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Audience, Risks, and Voigt’s “The Lotus Flowers”

I would have liked to finish that discussion I walked out on yesterday (jeez, Obama) about whether and to what extent poetry is for the poet or a wider audience.  It’s something I think about a lot as a reader, and usually I fall on the side of the audience–because I believe that perhaps the most important thing literature can do is forge intense connections among people in a way little else can.  That’s not to say that I don’t value writing as a tool for the individual to become more in touch with her/himself.  I absolutely think writing is a rewarding act for oneself, but usually I think that kind of writing has more limits than the kind that you revise to make accessible to other readers.

That actually leads me to the biggest risk I found in “The Lotus Flowers”–the specificity of the setting and occasion.  It basically becomes a narrative–it feels like that especially on p. 81, four lines from the bottom of the page, till the end of the poem.  I almost felt like it was too specific description and not enough context for me to jump in.  To put it harshly, I never understood why this particular gathering was worth writing or reading about.  Maybe that isn’t important, maybe Voigt wrote this poem so that the reader can connect with it having little to no understanding of Voigt’s own history.  I hope so, but I just haven’t gotten there yet.  I’d be interested to hear where the class discussion went on this topic and/or to hear what anyone else thinks about audience and risks.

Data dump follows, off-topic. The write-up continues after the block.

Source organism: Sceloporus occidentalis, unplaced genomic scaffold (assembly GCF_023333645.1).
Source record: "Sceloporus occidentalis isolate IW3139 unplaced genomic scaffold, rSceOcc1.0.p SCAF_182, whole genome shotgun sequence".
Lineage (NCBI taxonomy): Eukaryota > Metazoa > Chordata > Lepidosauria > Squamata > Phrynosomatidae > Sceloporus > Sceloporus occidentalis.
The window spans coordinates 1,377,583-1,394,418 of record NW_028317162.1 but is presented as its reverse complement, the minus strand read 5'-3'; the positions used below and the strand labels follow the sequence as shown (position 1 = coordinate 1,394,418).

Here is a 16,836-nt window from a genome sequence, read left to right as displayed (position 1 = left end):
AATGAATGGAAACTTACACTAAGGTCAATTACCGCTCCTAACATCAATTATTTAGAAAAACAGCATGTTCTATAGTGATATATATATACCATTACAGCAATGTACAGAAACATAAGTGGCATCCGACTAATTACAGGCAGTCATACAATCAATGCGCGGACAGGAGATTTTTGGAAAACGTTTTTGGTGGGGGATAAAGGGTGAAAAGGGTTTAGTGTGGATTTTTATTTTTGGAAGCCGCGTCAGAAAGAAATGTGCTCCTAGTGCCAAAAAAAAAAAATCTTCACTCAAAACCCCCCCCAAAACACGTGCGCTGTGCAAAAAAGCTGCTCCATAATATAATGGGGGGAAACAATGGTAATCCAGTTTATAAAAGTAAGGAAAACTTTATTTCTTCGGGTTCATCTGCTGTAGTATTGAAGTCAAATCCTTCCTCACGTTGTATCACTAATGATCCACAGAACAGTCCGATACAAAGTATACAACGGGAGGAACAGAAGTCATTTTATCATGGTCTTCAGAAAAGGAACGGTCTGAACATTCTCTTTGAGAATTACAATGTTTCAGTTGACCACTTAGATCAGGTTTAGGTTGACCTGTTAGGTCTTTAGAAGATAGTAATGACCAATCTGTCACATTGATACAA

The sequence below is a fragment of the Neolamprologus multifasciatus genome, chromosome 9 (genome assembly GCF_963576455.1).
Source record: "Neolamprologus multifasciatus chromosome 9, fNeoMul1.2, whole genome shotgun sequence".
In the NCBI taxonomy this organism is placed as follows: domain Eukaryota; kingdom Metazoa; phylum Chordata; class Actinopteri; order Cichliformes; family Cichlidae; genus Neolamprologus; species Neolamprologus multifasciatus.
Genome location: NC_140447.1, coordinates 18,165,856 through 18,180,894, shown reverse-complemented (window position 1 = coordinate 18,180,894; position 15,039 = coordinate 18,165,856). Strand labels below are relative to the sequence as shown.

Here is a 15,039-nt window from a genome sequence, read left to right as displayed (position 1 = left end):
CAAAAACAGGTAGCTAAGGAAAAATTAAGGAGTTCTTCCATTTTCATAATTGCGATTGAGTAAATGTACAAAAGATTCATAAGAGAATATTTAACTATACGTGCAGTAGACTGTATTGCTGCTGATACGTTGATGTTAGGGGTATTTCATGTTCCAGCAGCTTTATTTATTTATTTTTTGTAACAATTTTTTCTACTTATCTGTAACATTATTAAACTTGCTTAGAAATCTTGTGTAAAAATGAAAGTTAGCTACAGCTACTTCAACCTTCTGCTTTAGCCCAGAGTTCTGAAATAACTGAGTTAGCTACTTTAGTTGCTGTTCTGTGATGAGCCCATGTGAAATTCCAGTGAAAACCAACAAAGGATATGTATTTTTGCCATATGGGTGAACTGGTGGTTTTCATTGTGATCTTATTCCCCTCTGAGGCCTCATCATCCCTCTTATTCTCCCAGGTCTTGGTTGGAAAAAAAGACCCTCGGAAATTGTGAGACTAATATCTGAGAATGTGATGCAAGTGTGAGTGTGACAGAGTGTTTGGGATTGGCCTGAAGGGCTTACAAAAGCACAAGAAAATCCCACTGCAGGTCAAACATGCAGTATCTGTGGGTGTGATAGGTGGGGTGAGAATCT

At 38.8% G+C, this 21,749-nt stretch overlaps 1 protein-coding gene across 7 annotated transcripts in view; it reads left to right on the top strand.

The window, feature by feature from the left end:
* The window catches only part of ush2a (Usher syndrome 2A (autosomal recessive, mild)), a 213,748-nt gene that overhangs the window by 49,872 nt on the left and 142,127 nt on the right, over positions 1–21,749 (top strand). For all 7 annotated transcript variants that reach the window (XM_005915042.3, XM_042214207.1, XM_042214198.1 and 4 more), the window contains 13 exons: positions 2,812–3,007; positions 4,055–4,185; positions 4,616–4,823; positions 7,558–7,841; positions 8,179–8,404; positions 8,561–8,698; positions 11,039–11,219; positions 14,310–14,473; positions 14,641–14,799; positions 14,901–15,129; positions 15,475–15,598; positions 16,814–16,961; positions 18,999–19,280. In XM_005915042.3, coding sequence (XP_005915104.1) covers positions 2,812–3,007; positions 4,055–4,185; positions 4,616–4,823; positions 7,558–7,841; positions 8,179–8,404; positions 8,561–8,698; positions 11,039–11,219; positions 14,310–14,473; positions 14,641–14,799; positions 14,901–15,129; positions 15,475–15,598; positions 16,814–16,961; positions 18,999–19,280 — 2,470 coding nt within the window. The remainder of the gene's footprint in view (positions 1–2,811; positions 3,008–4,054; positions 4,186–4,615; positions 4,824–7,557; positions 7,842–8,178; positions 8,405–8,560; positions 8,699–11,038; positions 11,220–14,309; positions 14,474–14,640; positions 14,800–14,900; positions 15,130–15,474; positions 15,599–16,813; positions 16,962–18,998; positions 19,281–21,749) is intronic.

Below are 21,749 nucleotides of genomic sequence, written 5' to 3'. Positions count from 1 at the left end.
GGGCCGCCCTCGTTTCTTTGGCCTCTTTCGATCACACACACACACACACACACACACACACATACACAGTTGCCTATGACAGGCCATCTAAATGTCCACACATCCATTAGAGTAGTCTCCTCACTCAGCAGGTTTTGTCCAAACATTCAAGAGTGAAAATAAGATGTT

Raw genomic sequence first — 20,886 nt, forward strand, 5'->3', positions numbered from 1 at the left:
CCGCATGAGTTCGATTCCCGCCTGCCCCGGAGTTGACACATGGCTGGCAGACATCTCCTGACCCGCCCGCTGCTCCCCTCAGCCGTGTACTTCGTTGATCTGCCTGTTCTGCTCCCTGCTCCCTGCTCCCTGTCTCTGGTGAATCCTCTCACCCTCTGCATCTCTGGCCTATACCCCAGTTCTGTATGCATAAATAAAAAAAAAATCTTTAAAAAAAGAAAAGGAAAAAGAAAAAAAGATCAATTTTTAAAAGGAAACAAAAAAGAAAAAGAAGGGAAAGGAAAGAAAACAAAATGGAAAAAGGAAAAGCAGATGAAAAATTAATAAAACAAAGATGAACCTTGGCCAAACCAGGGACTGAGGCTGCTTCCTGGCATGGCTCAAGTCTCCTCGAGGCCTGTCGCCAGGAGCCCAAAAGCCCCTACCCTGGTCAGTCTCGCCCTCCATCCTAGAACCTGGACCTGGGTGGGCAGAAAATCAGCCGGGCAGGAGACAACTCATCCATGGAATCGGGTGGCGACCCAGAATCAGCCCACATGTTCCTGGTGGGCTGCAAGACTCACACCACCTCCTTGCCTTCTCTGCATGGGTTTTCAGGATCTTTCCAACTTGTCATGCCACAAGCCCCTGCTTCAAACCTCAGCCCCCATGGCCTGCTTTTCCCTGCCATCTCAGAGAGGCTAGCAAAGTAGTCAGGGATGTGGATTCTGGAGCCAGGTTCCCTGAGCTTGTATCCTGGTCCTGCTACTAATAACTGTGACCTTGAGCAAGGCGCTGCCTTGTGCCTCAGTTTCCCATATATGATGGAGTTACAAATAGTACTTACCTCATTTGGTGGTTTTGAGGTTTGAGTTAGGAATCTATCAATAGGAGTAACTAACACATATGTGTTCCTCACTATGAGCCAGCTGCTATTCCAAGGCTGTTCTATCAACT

–Natalie

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